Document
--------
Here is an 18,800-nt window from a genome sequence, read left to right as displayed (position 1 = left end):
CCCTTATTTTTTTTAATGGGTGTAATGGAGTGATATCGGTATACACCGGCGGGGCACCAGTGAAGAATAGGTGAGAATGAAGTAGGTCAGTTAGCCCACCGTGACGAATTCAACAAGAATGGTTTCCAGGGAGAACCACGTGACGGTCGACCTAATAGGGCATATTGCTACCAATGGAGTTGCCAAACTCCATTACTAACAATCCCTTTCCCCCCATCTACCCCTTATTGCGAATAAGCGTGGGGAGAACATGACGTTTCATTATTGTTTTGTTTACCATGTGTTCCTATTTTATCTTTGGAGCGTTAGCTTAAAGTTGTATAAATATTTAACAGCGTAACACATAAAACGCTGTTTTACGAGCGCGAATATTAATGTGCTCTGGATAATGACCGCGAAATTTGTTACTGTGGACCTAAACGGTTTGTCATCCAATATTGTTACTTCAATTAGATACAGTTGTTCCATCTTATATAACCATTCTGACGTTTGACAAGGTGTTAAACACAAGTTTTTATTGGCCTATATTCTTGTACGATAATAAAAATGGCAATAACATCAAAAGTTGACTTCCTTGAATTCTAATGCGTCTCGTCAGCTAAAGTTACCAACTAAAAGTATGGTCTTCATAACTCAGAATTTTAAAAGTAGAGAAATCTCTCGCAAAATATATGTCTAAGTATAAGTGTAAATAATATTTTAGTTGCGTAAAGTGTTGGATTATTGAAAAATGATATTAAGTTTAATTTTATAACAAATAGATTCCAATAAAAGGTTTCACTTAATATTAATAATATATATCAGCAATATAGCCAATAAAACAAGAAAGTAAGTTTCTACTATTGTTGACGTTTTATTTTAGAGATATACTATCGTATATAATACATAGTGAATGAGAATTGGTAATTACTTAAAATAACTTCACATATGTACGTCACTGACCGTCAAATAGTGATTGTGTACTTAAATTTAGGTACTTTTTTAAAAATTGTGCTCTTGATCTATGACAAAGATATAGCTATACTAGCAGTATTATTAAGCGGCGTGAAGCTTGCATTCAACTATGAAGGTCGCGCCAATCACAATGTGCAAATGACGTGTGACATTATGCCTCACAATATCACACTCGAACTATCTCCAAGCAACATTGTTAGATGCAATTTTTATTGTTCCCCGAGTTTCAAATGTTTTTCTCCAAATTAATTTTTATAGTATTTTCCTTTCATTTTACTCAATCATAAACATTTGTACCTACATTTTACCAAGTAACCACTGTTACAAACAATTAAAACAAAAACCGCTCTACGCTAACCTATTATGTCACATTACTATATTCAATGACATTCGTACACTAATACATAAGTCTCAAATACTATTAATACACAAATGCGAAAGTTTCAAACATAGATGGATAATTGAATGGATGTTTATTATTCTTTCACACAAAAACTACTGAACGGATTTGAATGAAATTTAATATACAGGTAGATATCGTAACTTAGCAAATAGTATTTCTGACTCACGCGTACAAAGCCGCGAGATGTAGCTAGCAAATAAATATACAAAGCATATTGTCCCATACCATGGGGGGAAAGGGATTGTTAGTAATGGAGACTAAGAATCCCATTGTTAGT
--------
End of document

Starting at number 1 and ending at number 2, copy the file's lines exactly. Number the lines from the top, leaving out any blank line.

Here is an 18,800-nt window from a genome sequence, read left to right as displayed (position 1 = left end):
CCCTTATTTTTTTTAATGGGTGTAATGGAGTGATATCGGTATACACCGGCGGGGCACCAGTGAAGAATAGGTGAGAATGAAGTAGGTCAGTTAGCCCACCGTGACGAATTCAACAAGAATGGTTTCCAGGGAGAACCACGTGACGGTCGACCTAATAGGGCATATTGCTACCAATGGAGTTGCCAAACTCCATTACTAACAATCCCTTTCCCCCCATCTACCCCTTATTGCGAATAAGCGTGGGGAGAACATGACGTTTCATTATTGTTTTGTTTACCATGTGTTCCTATTTTATCTTTGGAGCGTTAGCTTAAAGTTGTATAAATATTTAACAGCGTAACACATAAAACGCTGTTTTACGAGCGCGAATATTAATGTGCTCTGGATAATGACCGCGAAATTTGTTACTGTGGACCTAAACGGTTTGTCATCCAATATTGTTACTTCAATTAGATACAGTTGTTCCATCTTATATAACCATTCTGACGTTTGACAAGGTGTTAAACACAAGTTTTTATTGGCCTATATTCTTGTACGATAATAAAAATGGCAATAACATCAAAAGTTGACTTCCTTGAATTCTAATGCGTCTCGTCAGCTAAAGTTACCAACTAAAAGTATGGTCTTCATAACTCAGAATTTTAAAAGTAGAGAAATCTCTCGCAAAATATATGTCTAAGTATAAGTGTAAATAATATTTTAGTTGCGTAAAGTGTTGGATTATTGAAAAATGATATTAAGTTTAATTTTATAACAAATAGATTCCAATAAAAGGTTTCACTTAATATTAATAATATATATCAGCAATATAGCCAATAAAACAAGAAAGTAAGTTTCTACTATTGTTGACGTTTTATTTTAGAGATATACTATCGTATATAATACATAGTGAATGAGAATTGGTAATTACTTAAAATAACTTCACATATGTACGTCACTGACCGTCAAATAGTGATTGTGTACTTAAATTTAGGTACTTTTTTAAAAATTGTGCTCTTGATCTATGACAAAGATATAGCTATACTAGCAGTATTATTAAGCGGCGTGAAGCTTGCATTCAACTATGAAGGTCGCGCCAATCACAATGTGCAAATGACGTGTGACATTATGCCTCACAATATCACACTCGAACTATCTCCAAGCAACATTGTTAGATGCAATTTTTATTGTTCCCCGAGTTTCAAATGTTTTTCTCCAAATTAATTTTTATAGTATTTTCCTTTCATTTTACTCAATCATAAACATTTGTACCTACATTTTACCAAGTAACCACTGTTACAAACAATTAAAACAAAAACCGCTCTACGCTAACCTATTATGTCACATTACTATATTCAATGACATTCGTACACTAATACATAAGTCTCAAATACTATTAATACACAAATGCGAAAGTTTCAAACATAGATGGATAATTGAATGGATGTTTATTATTCTTTCACACAAAAACTACTGAACGGATTTGAATGAAATTTAATATACAGGTAGATATCGTAACTTAGCAAATAGTATTTCTGACTCACGCGTACAAAGCCGCGAGATGTAGCTAGCAAATAAATATACAAAGCATATTGTCCCATACCATGGGGGGAAAGGGATTGTTAGTAATGGAGACTAAGAATCCCATTGTTAGT